Bush fundament. He is, he says, "a fan". Neo-cons such as Paul Wolfowitz, Dick
Cheney and Condoleezza Rice are generally sympathetically portrayed. So just how
bad does the situation in Iraq have to get before he admits it was a
"I can't answer that question. There were a lot of mistakes at the
beginning. I think everyone admits that and I suspect that, if Jeremy's
[Greenstock] book ever sees the light of day, it will explain that in some
detail." For him, though, the compelling argument is that we cannot yet say to
the relatives of the dead that their sacrifice was in vain.
"The tipping point for me is something Colin Powell said to me, long before
he became Secretary of State. We were talking about the incident in Mogadishu
[in which 18 US soldiers were killed]. Powell said the problem about leaving
Somalia immediately after Mogadishu is that we gave the impression that their
deaths were for nothing. What do we say to the relatives? I look at Iraq now -
more than 2,000 American dead, almost 100 British dead. For me the more
persuasive argument is that we have to be able to show that their deaths were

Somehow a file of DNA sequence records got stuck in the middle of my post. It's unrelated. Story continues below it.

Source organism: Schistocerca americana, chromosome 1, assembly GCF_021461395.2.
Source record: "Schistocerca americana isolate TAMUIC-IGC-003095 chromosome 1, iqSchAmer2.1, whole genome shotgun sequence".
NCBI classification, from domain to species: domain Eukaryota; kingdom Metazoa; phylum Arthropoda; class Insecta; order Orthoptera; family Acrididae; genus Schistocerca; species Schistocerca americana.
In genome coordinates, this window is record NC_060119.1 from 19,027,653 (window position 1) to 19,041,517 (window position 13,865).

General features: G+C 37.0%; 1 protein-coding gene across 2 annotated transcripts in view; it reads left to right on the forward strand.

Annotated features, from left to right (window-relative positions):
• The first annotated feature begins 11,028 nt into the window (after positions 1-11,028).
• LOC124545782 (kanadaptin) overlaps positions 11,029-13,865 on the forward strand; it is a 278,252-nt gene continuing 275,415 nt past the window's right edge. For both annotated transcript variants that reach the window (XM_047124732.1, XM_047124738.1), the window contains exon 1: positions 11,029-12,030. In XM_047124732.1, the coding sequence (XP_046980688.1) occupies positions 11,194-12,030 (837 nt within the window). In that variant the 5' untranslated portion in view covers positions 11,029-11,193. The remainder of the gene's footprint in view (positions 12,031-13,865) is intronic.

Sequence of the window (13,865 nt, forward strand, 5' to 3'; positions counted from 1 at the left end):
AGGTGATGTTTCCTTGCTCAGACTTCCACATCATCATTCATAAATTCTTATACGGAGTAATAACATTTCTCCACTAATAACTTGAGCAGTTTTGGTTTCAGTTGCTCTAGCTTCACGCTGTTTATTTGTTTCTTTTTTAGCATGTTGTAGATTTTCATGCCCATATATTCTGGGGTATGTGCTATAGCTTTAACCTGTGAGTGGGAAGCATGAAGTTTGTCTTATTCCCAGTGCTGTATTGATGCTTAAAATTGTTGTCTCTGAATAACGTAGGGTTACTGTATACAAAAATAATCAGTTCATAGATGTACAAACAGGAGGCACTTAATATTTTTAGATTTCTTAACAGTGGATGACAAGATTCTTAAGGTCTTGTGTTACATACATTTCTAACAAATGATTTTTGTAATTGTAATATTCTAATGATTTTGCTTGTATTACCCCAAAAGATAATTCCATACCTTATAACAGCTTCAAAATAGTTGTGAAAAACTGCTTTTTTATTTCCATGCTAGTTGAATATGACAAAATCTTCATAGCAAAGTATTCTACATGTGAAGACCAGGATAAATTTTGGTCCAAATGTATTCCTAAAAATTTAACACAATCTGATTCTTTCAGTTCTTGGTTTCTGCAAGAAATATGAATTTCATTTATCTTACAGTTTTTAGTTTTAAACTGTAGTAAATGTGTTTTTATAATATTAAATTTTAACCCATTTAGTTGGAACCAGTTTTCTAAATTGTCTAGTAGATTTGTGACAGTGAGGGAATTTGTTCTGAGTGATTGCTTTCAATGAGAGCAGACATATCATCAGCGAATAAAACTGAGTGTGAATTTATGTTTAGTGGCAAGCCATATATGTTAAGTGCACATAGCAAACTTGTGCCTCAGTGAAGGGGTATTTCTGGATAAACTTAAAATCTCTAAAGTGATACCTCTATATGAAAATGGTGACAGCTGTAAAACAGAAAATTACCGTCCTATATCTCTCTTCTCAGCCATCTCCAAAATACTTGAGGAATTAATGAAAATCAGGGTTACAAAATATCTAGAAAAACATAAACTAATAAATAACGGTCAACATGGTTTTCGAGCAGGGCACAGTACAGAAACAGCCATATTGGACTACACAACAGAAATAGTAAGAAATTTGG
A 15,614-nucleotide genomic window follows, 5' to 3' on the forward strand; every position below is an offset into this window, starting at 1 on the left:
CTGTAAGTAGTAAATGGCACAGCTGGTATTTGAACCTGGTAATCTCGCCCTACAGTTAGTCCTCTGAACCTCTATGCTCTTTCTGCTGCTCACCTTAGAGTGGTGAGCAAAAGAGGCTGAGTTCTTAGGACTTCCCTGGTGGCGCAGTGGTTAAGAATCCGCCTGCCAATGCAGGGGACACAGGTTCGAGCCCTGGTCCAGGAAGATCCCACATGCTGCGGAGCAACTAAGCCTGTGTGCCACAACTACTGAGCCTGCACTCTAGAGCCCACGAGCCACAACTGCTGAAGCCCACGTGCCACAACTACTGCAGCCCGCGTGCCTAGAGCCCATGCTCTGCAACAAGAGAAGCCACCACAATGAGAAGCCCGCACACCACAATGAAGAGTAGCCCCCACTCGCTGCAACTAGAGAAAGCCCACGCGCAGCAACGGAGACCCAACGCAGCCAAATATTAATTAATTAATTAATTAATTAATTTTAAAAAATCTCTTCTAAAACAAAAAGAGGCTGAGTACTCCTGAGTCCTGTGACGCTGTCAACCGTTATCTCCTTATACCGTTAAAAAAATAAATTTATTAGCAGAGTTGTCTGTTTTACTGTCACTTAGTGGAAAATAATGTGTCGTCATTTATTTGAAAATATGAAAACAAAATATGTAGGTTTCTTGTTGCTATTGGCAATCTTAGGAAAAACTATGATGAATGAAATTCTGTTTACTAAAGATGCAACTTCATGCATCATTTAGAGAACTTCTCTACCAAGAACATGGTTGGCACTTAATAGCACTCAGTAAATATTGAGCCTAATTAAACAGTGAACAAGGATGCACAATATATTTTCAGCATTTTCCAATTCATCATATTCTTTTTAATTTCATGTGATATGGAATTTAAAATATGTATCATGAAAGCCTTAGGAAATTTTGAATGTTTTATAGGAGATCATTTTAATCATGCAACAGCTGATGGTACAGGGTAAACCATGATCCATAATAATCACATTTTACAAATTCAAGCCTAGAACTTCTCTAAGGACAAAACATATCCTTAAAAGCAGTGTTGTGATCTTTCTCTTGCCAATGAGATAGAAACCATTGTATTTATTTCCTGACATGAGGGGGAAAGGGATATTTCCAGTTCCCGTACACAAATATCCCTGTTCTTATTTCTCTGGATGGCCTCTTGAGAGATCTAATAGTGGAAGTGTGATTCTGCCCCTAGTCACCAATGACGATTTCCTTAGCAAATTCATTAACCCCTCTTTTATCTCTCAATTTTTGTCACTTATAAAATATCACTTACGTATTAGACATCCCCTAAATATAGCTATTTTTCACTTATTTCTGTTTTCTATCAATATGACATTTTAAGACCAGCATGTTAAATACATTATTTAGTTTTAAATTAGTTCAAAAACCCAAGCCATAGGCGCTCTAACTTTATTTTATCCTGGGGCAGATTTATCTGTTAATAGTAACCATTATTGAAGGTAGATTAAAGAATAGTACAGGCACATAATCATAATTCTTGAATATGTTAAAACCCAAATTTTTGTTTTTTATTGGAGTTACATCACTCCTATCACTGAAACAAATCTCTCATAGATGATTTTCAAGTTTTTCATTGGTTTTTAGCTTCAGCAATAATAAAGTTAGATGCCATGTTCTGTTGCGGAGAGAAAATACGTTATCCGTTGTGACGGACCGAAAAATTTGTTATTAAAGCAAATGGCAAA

not in vain, and I believe that we have not yet got to the end of that road that
tells us whether we have created something durable, democratic and reasonably
Nor is Sir Christopher in any mood to take lectures from politicians on
disclosing the events that led Britain into war.
"There is an imbalance between civil servants and politicians. People say
that I breached a trust - well, leave aside the fact that this has gone through
the Cabinet Office machine, there seems to be no bar whatsoever on politicians
writing books thatcover areas in which they are dealing with civil servants. Yet
civil servants are supposed to take a vow of indefinite silence. So give me a
break about the breach of trust. So much of this is double standards - and
somewhere out there is the public right to know.
"I deliberately took 10 paces back from the serialisation. You've got to
live with the outcome. People will say, you shouldn't have serialised at all -
well that's also hindsight, isn't it?"
BIOGRAPHY- From Peterhouse to the doghouse
Born: 22 February 1944. His father, Flight Lt R H R Meyer, was killed in
action before Christopher was born. Two sons from first marriage. Married
Catherine Layelle in 1997.
Educated: Lancing College, Peterhouse, Cambridge. Came top in Foreign
Office exams. Johns Hopkins School of Advanced International Studies, Bologna
(aka "the spy school").
Career: Stints in Moscow and Madrid before becoming Geoffrey Howe's press
secretary in 1984. Had a spell in Washington, and was recalled to London to
serve as John Major's press secretary in 1994. Was sent as our man in Washington
by Tony Blair in 1997. Retired in 2003. Now chairman of Press Complaints
To order a copy of DC Confidential at the special price of £17 (rrp £20)
with free p&p call Independent Books Direct on 08700 798 897 or order online